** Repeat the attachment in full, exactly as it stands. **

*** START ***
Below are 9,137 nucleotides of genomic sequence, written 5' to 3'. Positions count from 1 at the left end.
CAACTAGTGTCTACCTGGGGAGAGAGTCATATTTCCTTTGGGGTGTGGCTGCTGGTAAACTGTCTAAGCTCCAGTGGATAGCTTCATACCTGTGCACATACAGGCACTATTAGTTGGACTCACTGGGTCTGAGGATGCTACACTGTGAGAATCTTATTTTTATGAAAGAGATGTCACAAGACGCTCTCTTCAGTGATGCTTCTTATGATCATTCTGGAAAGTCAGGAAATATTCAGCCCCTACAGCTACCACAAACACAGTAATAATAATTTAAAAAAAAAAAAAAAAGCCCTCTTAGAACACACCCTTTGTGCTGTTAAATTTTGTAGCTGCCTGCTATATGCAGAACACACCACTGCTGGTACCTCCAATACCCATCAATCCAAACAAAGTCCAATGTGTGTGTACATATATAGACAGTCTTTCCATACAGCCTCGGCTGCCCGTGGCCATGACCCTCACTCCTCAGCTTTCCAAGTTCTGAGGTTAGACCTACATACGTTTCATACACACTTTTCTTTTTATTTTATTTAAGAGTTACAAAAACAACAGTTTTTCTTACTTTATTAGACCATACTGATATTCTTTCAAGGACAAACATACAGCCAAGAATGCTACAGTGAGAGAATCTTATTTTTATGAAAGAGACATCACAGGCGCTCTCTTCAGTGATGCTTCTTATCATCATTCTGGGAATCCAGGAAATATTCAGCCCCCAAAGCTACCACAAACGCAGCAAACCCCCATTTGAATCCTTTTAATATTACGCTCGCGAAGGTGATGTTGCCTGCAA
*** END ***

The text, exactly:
Below are 9,137 nucleotides of genomic sequence, written 5' to 3'. Positions count from 1 at the left end.
CAACTAGTGTCTACCTGGGGAGAGAGTCATATTTCCTTTGGGGTGTGGCTGCTGGTAAACTGTCTAAGCTCCAGTGGATAGCTTCATACCTGTGCACATACAGGCACTATTAGTTGGACTCACTGGGTCTGAGGATGCTACACTGTGAGAATCTTATTTTTATGAAAGAGATGTCACAAGACGCTCTCTTCAGTGATGCTTCTTATGATCATTCTGGAAAGTCAGGAAATATTCAGCCCCTACAGCTACCACAAACACAGTAATAATAATTTAAAAAAAAAAAAAAAAGCCCTCTTAGAACACACCCTTTGTGCTGTTAAATTTTGTAGCTGCCTGCTATATGCAGAACACACCACTGCTGGTACCTCCAATACCCATCAATCCAAACAAAGTCCAATGTGTGTGTACATATATAGACAGTCTTTCCATACAGCCTCGGCTGCCCGTGGCCATGACCCTCACTCCTCAGCTTTCCAAGTTCTGAGGTTAGACCTACATACGTTTCATACACACTTTTCTTTTTATTTTATTTAAGAGTTACAAAAACAACAGTTTTTCTTACTTTATTAGACCATACTGATATTCTTTCAAGGACAAACATACAGCCAAGAATGCTACAGTGAGAGAATCTTATTTTTATGAAAGAGACATCACAGGCGCTCTCTTCAGTGATGCTTCTTATCATCATTCTGGGAATCCAGGAAATATTCAGCCCCCAAAGCTACCACAAACGCAGCAAACCCCCATTTGAATCCTTTTAATATTACGCTCGCGAAGGTGATGTTGCCTGCAA